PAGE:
Capsizing at Sea
Below is a list of “Lessons Learned” that may help you if chaos strikes.
A. Before Leaving The Dock
1. Think of Hawaiian waters as blue water sailing
2. Risk assessment— mentally play out “what if” scenarios.
3. Be as self reliant as you can be.
4. Memorize immediate casualty control procedures for flooding,
fire, man overboard, etc
5. Physically practice emergency procedures by conducting
casualty control drills.
6. Review safety procedures with crew. Crew should be assigned specific
responsibilities in case of an emergency.
7. File Float Plan. For day-sails, file verbally with someone you trust.
8. Check location of ALL safety equipment and proper operation.
9. Keep damage control plugs tied to sea-cocks and thru-hulls.
10. Ensure VHF radio is working properly prior to underway.
11. Know MAYDAY radio transmission procedures cold.
12. Always have “Ditch Bag” ready, even for short day-sails.
13. Signaling Devices: SOLAS devices are much better and worth the extra expense.
14. Stowage of signaling devices should be in a secure, floatable container. Barrel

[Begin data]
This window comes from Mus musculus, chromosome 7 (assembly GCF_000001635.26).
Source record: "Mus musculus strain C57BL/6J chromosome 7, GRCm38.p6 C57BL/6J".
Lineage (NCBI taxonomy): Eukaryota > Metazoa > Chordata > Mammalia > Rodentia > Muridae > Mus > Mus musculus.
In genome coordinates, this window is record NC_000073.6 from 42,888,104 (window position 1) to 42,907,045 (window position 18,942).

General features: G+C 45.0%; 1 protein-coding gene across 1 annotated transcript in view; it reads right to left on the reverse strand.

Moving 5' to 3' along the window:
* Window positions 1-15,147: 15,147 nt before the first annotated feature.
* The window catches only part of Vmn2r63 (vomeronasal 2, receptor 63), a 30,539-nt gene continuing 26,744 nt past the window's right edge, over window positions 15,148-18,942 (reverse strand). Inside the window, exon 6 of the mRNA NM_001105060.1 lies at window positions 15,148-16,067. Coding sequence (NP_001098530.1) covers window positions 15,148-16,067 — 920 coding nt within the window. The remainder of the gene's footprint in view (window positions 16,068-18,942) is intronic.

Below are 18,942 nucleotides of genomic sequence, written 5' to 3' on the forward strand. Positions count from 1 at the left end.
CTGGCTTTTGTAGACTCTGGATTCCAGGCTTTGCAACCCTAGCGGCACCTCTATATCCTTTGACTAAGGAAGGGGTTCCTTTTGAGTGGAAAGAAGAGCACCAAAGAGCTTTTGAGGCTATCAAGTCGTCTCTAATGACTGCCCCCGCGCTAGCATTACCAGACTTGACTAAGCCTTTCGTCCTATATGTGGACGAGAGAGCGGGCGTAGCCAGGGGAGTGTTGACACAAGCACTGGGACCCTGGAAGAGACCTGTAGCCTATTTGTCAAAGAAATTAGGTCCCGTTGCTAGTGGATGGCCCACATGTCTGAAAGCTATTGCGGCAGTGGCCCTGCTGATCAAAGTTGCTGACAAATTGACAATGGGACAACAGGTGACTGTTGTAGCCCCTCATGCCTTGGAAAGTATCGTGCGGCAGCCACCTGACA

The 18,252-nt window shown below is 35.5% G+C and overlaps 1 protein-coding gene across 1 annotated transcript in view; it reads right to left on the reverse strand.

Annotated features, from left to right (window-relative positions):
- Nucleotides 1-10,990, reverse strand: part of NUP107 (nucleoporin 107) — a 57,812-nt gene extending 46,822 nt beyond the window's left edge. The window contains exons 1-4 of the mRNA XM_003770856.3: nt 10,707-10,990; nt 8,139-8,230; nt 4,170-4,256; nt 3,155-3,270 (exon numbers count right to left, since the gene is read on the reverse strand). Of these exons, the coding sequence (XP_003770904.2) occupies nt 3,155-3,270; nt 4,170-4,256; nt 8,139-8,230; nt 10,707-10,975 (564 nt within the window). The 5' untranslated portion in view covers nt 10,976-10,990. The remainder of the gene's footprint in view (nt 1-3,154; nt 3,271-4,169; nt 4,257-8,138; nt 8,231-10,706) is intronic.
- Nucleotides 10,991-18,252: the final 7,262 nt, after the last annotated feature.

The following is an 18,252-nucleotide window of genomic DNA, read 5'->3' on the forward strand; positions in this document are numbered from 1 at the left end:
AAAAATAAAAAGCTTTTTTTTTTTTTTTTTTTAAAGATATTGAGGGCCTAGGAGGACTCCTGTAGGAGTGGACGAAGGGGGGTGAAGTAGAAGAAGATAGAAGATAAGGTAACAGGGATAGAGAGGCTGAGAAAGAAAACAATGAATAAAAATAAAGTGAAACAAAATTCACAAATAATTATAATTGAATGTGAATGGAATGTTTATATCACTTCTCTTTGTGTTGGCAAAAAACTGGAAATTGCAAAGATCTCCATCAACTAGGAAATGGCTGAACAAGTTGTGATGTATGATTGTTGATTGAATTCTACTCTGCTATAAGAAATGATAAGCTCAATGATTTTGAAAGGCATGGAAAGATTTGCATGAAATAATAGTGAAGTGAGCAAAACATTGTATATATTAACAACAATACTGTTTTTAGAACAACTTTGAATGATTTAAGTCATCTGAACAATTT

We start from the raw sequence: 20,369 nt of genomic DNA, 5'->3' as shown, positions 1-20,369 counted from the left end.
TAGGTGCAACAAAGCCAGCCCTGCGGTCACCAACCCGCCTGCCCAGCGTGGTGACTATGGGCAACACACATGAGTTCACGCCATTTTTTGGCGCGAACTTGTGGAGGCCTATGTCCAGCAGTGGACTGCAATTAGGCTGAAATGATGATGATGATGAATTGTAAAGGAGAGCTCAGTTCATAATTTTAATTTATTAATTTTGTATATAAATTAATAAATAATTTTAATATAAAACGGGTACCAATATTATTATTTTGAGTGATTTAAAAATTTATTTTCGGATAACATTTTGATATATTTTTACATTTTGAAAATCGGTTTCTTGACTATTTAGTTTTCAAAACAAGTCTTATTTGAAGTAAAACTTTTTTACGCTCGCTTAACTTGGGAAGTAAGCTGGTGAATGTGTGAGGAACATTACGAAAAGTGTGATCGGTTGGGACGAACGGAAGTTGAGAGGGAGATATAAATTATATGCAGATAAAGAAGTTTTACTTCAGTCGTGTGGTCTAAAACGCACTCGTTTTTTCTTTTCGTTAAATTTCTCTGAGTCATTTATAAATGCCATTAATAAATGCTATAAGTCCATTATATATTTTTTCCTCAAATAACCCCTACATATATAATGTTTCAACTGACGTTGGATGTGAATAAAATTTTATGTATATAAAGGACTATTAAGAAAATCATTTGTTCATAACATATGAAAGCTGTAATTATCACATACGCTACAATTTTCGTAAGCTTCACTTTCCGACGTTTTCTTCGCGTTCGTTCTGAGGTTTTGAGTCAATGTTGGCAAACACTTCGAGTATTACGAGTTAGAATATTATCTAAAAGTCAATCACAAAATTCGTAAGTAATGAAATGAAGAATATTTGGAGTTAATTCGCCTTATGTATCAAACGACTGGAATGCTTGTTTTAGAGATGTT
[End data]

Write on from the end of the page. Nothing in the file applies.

shaped Olin containers do not stay close.
15. Night time flares do not have adequate illumination for day use.
16. EPIRB’s: Consider 406 Mhz with GPS positioning feature vice 121 Mhz. They
are worth the extra expense
17. Have emergency steering plan and equipment and have it rigged and tested.
18. Keep onboard spare parts and tools, i.e. engine filters, saltwater impeller,
packing gland, etc
19. Keep detailed, written maintenance/repair records with photographs, especially
during haul outs and yard periods.
20. Keep inventory/receipts of personal effects. Consider replacement cost insurance.
21. Estate Planning: conduct routine review and update wills, trusts, life insurance,
benefactors, important papers prior to leaving the dock.
B. During Crisis
1. When trouble occurs, time is your worst enemy.
2. Quick reaction is key to survival.
3. When flooding, floating debris in cabin creates chaos.
4. When in the water, stay with the boat.
C. After Rescue (and hull is still floating)
1. Notify insurance company right away.
2. Initiate salvage operations immediately.
Time greatly expands area of probability to locate the hull.
3. Air search far better than surface search for locating hull
4. File NOTAMS immediately.
5. U.S. Coast Guard does not conduct salvage operations.
6. Thank the U.S. Coast Guard who saved your butt.